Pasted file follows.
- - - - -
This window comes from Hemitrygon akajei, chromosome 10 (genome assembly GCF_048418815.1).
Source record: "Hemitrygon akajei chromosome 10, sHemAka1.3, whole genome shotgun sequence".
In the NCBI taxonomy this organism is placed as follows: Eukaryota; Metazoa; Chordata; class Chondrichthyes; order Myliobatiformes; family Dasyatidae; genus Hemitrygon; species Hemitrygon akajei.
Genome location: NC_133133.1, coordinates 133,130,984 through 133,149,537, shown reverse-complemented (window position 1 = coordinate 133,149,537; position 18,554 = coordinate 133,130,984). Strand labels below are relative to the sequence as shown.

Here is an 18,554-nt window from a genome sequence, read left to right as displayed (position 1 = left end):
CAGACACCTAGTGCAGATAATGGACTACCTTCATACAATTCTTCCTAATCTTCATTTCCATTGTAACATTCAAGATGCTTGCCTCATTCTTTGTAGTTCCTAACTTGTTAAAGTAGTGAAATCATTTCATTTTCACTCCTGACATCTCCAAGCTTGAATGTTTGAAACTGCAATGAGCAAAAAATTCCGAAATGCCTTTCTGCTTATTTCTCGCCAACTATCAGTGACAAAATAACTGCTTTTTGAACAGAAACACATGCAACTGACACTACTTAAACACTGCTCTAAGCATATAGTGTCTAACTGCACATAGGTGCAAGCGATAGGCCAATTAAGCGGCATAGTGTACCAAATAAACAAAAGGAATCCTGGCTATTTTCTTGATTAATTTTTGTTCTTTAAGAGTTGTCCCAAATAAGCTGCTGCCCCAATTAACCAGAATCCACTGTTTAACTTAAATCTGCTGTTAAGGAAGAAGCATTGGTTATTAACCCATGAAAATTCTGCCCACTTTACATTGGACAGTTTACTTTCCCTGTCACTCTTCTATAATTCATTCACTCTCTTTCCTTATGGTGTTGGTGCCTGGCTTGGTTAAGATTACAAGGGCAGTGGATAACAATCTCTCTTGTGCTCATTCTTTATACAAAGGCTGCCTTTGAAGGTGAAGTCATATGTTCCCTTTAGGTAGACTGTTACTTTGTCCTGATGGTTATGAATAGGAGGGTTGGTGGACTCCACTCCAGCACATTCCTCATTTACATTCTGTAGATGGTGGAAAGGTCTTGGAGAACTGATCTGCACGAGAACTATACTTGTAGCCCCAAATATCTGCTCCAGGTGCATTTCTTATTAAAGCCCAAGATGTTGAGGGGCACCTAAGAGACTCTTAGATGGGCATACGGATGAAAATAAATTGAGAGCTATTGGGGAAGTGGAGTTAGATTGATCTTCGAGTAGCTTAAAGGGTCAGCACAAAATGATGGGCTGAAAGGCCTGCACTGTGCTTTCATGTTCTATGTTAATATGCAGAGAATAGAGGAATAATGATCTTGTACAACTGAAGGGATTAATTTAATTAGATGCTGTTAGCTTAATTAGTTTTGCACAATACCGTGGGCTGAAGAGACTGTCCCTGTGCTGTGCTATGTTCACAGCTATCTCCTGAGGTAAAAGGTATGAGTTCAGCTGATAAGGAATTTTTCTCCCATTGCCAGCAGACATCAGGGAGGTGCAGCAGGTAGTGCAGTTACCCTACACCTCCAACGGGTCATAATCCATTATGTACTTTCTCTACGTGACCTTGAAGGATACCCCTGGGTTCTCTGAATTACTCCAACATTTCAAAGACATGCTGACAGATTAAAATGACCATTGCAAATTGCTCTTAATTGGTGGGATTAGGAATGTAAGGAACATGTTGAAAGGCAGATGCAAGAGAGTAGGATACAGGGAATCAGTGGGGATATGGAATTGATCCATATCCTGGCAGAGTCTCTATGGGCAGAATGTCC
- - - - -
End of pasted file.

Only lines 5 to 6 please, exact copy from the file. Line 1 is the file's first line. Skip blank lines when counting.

Here is an 18,554-nt window from a genome sequence, read left to right as displayed (position 1 = left end):
CAGACACCTAGTGCAGATAATGGACTACCTTCATACAATTCTTCCTAATCTTCATTTCCATTGTAACATTCAAGATGCTTGCCTCATTCTTTGTAGTTCCTAACTTGTTAAAGTAGTGAAATCATTTCATTTTCACTCCTGACATCTCCAAGCTTGAATGTTTGAAACTGCAATGAGCAAAAAATTCCGAAATGCCTTTCTGCTTATTTCTCGCCAACTATCAGTGACAAAATAACTGCTTTTTGAACAGAAACACATGCAACTGACACTACTTAAACACTGCTCTAAGCATATAGTGTCTAACTGCACATAGGTGCAAGCGATAGGCCAATTAAGCGGCATAGTGTACCAAATAAACAAAAGGAATCCTGGCTATTTTCTTGATTAATTTTTGTTCTTTAAGAGTTGTCCCAAATAAGCTGCTGCCCCAATTAACCAGAATCCACTGTTTAACTTAAATCTGCTGTTAAGGAAGAAGCATTGGTTATTAACCCATGAAAATTCTGCCCACTTTACATTGGACAGTTTACTTTCCCTGTCACTCTTCTATAATTCATTCACTCTCTTTCCTTATGGTGTTGGTGCCTGGCTTGGTTAAGATTACAAGGGCAGTGGATAACAATCTCTCTTGTGCTCATTCTTTATACAAAGGCTGCCTTTGAAGGTGAAGTCATATGTTCCCTTTAGGTAGACTGTTACTTTGTCCTGATGGTTATGAATAGGAGGGTTGGTGGACTCCACTCCAGCACATTCCTCATTTACATTCTGTAGATGGTGGAAAGGTCTTGGAGAACTGATCTGCACGAGAACTATACTTGTAGCCCCAAATATCTGCTCCAGGTGCATTTCTTATTAAAGCCCAAGATGTTGAGGGGCACCTAAGAGACTCTTAGATGGGCATACGGATGAAAATAAATTGAGAGCTATTGGGGAAGTGGAGTTAGATTGATCTTCGAGTAGCTTAAAGGGTCAGCACAAAATGATGGGCTGAAAGGCCTGCACTGTGCTTTCATGTTCTATGTTAATATGCAGAGAATAGAGGAATAATGATCTTGTACAACTGAAGGGATTAATTTAATTAGATGCTGTTAGCTTAATTAGTTTTGCACAATACCGTGGGCTGAAGAGACTGTCCCTGTGCTGTGCTATGTTCACAGCTATCTCCTGAGGTAAAAGGTATGAGTTCAGCTGATAAGGAATTTTTCTCCCATTGCCAGCAGACATCAGGGAGGTGCAGCAGGTAGTGCAGTTACCCTACACCTCCAACGGGTCATAATCCATTATGTACTTTCTCTACGTGACCTTGAAGGATACCCCTGGGTTCTCTGAATTACTCCAACATTTCAAAGACATGCTGACAGATTAAAATGACCATTGCAAATTGCTCTTAATTGGTGGGATTAGGAATGTAAGGAACATGTTGAAAGGCAGATGCAAGAGAGTAGGATACAGGGAATCAGTGGGGATATGGAATTGATCCATATCCTGGCAGAGTCTCTATGGGCAGAATGTCC